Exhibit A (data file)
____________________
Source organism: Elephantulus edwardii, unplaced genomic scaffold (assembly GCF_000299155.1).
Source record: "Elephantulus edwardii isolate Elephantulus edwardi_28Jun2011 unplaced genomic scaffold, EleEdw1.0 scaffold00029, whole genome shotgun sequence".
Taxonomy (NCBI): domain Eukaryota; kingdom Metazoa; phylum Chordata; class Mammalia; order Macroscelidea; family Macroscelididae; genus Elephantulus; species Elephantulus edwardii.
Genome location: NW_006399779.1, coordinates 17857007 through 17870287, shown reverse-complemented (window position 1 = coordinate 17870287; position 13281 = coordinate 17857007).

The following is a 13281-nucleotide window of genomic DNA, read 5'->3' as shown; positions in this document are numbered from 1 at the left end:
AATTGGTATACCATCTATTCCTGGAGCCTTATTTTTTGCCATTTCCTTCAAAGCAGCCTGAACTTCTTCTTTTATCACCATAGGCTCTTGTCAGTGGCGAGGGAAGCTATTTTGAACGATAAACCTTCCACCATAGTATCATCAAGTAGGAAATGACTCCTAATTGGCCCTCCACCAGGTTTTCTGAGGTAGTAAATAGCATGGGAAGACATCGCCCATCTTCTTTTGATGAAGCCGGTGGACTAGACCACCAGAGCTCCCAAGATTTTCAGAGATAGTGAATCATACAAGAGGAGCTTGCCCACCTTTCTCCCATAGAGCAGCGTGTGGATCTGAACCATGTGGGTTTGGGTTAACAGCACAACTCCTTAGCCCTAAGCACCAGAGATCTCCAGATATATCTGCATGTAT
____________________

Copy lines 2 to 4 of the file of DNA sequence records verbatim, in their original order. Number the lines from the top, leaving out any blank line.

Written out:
Source record: "Elephantulus edwardii isolate Elephantulus edwardi_28Jun2011 unplaced genomic scaffold, EleEdw1.0 scaffold00029, whole genome shotgun sequence".
Taxonomy (NCBI): domain Eukaryota; kingdom Metazoa; phylum Chordata; class Mammalia; order Macroscelidea; family Macroscelididae; genus Elephantulus; species Elephantulus edwardii.
Genome location: NW_006399779.1, coordinates 17857007 through 17870287, shown reverse-complemented (window position 1 = coordinate 17870287; position 13281 = coordinate 17857007).